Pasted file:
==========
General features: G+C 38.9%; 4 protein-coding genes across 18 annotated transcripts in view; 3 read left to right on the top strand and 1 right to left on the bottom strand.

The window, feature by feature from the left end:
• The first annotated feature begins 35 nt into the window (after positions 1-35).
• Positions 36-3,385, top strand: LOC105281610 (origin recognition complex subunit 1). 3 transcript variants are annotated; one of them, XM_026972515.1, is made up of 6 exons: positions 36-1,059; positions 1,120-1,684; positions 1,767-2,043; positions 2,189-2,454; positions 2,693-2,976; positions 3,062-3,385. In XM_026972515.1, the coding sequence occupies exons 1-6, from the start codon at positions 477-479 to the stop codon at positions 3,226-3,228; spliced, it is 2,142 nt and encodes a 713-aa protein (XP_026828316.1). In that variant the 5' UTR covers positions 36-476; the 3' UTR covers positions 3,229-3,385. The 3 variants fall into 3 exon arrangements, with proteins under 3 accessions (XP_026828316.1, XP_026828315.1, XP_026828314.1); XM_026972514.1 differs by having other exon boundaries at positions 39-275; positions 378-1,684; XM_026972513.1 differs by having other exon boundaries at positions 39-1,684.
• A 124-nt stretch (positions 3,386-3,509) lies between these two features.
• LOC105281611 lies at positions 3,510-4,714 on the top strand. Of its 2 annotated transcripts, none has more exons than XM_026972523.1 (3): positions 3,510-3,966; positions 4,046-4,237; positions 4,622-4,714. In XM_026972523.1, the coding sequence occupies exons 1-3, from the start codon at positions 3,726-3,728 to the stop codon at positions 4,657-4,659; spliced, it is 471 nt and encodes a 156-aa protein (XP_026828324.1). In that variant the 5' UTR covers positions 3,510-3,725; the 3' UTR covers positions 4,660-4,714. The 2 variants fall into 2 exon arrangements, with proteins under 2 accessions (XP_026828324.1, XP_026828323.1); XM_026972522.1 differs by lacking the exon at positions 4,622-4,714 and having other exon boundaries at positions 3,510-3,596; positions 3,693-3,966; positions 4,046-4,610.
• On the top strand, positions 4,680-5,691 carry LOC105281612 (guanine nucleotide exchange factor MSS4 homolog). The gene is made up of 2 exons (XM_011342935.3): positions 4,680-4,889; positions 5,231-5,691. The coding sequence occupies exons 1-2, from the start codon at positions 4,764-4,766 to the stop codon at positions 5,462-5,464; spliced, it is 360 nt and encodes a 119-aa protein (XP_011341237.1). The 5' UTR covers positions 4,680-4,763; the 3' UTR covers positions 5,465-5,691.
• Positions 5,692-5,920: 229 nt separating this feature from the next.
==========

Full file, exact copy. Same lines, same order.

General features: G+C 38.9%; 4 protein-coding genes across 18 annotated transcripts in view; 3 read left to right on the top strand and 1 right to left on the bottom strand.

The window, feature by feature from the left end:
• The first annotated feature begins 35 nt into the window (after positions 1-35).
• Positions 36-3,385, top strand: LOC105281610 (origin recognition complex subunit 1). 3 transcript variants are annotated; one of them, XM_026972515.1, is made up of 6 exons: positions 36-1,059; positions 1,120-1,684; positions 1,767-2,043; positions 2,189-2,454; positions 2,693-2,976; positions 3,062-3,385. In XM_026972515.1, the coding sequence occupies exons 1-6, from the start codon at positions 477-479 to the stop codon at positions 3,226-3,228; spliced, it is 2,142 nt and encodes a 713-aa protein (XP_026828316.1). In that variant the 5' UTR covers positions 36-476; the 3' UTR covers positions 3,229-3,385. The 3 variants fall into 3 exon arrangements, with proteins under 3 accessions (XP_026828316.1, XP_026828315.1, XP_026828314.1); XM_026972514.1 differs by having other exon boundaries at positions 39-275; positions 378-1,684; XM_026972513.1 differs by having other exon boundaries at positions 39-1,684.
• A 124-nt stretch (positions 3,386-3,509) lies between these two features.
• LOC105281611 lies at positions 3,510-4,714 on the top strand. Of its 2 annotated transcripts, none has more exons than XM_026972523.1 (3): positions 3,510-3,966; positions 4,046-4,237; positions 4,622-4,714. In XM_026972523.1, the coding sequence occupies exons 1-3, from the start codon at positions 3,726-3,728 to the stop codon at positions 4,657-4,659; spliced, it is 471 nt and encodes a 156-aa protein (XP_026828324.1). In that variant the 5' UTR covers positions 3,510-3,725; the 3' UTR covers positions 4,660-4,714. The 2 variants fall into 2 exon arrangements, with proteins under 2 accessions (XP_026828324.1, XP_026828323.1); XM_026972522.1 differs by lacking the exon at positions 4,622-4,714 and having other exon boundaries at positions 3,510-3,596; positions 3,693-3,966; positions 4,046-4,610.
• On the top strand, positions 4,680-5,691 carry LOC105281612 (guanine nucleotide exchange factor MSS4 homolog). The gene is made up of 2 exons (XM_011342935.3): positions 4,680-4,889; positions 5,231-5,691. The coding sequence occupies exons 1-2, from the start codon at positions 4,764-4,766 to the stop codon at positions 5,462-5,464; spliced, it is 360 nt and encodes a 119-aa protein (XP_011341237.1). The 5' UTR covers positions 4,680-4,763; the 3' UTR covers positions 5,465-5,691.
• Positions 5,692-5,920: 229 nt separating this feature from the next.